# Global omega equation: derivation and application to tropical cyclogenesis in the north Atlantic Ocean

## Date

2012

## Authors

Dostalek, John F., author

Schubert, Wayne, advisor

DeMaria, Mark, advisor

Estep, Don, committee member

Johnson, Richard, committee member

Vonder Haar, Tom, committee member

## Journal Title

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## Volume Title

## Abstract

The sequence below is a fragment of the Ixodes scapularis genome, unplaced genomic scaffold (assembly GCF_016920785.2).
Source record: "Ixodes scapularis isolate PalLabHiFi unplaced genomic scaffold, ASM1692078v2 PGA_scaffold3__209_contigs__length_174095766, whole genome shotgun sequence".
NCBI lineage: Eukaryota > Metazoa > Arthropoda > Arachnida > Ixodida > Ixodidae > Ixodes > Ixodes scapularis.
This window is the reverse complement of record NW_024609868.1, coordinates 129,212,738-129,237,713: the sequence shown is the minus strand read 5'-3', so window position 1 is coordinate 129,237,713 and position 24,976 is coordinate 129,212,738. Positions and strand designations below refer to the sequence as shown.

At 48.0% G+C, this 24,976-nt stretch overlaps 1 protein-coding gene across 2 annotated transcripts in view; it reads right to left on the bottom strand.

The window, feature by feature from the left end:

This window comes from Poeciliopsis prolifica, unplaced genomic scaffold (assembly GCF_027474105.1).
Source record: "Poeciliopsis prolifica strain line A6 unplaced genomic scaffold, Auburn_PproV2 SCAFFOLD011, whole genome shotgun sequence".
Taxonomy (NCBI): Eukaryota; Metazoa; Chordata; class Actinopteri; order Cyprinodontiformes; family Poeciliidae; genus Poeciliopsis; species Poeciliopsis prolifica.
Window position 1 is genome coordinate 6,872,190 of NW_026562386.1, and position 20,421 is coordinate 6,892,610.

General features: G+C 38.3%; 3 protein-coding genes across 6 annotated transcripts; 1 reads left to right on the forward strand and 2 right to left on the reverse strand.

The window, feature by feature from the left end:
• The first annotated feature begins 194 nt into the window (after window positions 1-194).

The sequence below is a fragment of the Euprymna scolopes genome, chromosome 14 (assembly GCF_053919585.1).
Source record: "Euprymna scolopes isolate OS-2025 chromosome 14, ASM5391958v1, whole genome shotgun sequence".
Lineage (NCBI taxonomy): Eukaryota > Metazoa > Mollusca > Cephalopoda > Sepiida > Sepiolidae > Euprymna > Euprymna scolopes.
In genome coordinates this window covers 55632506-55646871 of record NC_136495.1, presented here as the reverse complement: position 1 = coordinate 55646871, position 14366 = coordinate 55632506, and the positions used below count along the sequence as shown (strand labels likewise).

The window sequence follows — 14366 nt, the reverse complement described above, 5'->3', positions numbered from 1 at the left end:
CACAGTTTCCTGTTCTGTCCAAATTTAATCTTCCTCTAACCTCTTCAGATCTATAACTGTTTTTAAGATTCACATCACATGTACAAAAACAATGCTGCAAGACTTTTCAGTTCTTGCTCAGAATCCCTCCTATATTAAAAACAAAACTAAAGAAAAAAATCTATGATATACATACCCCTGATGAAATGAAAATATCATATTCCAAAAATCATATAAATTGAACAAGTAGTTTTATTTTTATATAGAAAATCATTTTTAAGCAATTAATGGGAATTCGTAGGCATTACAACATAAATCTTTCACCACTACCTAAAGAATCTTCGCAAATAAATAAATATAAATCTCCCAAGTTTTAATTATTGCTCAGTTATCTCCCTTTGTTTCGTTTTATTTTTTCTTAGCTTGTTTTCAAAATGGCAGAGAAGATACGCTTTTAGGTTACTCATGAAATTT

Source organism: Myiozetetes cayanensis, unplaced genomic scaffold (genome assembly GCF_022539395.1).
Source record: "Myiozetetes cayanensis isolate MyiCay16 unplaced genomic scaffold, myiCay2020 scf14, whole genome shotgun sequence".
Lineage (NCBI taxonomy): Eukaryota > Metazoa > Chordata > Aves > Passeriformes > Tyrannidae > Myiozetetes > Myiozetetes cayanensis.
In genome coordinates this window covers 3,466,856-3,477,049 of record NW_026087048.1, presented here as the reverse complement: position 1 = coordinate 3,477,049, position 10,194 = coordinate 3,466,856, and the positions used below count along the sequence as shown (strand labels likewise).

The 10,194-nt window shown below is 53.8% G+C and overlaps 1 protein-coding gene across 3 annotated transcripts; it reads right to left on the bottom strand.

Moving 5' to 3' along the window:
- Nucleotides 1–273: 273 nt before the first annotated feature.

The quasi-geostrophic omega equation has been used extensively to examine the large-scale vertical velocity patterns of atmospheric systems. It is derived from the quasi-geostrophic equations, a balanced set of equations based on the partitioning of the horizontal wind into a geostrophic and an ageostrophic component. Its use is limited to higher latitudes, however, as the geostrophic balance is undefined at the equator. In order to derive an omega equation which can be used at low latitudes, a new balanced set of equations is developed. Three key steps are used in the formulation. First, the horizontal wind is decomposed into a nondivergent and an irrotational component. Second, the Coriolis parameter is assumed to be slowly varying, such that it may be moved in and out of horizontal derivative operators as necessary to simplify the derivation. Finally, the mass field is formulated from the nondivergent wind field. The resulting balanced set of equations and the omega equation derived from them are valid over the whole sphere. In addition, they take a similar form to the quasi-geostrophic equations. The global omega equation is applied to the problem of tropical cyclogenesis in the Atlantic Ocean. The omega fields are used to compare those disturbances that eventually undergo cyclogenesis with those that dissipate. Composite analysis is employed and, in order to account for the different regional behavior of tropical cyclogenesis, the Atlantic is divided into three subbasins: the Tropics, the Subtropics, and the Gulf of Mexico. It is found that the large-scale omega is not strong enough to account for the magnitude of vertical velocities found in tropical cyclones, but acts to provide a favorable environment for convection to develop. The greatest difference between the developing composite and dissipating composite is seen in the Tropics, where the large-scale ascent at low levels on the leading edge of the disturbance due to frictional forcing in the developing composite is significantly greater than the ascent at the leading edge of the dissipating disturbance. The other two subbasins do not exhibit such large statistical differences, but examining the omega fields and the dominant forcing terms do lend insight into the physical differences between those distubances which develop and those that do not. As an additional application, the 850-hPa omega is used as a predictor in an operational tropical cyclogenesis probability product. Overall, the inclusion of the omega field improves the performance of the product, as measured in terms of the Brier skill score. Due to a difficulty in interpreting how the linear discriminant analysis handles the omega field however, it may be that the large-scale omega may be of more value in the genesis product's screening step than in its prediction step.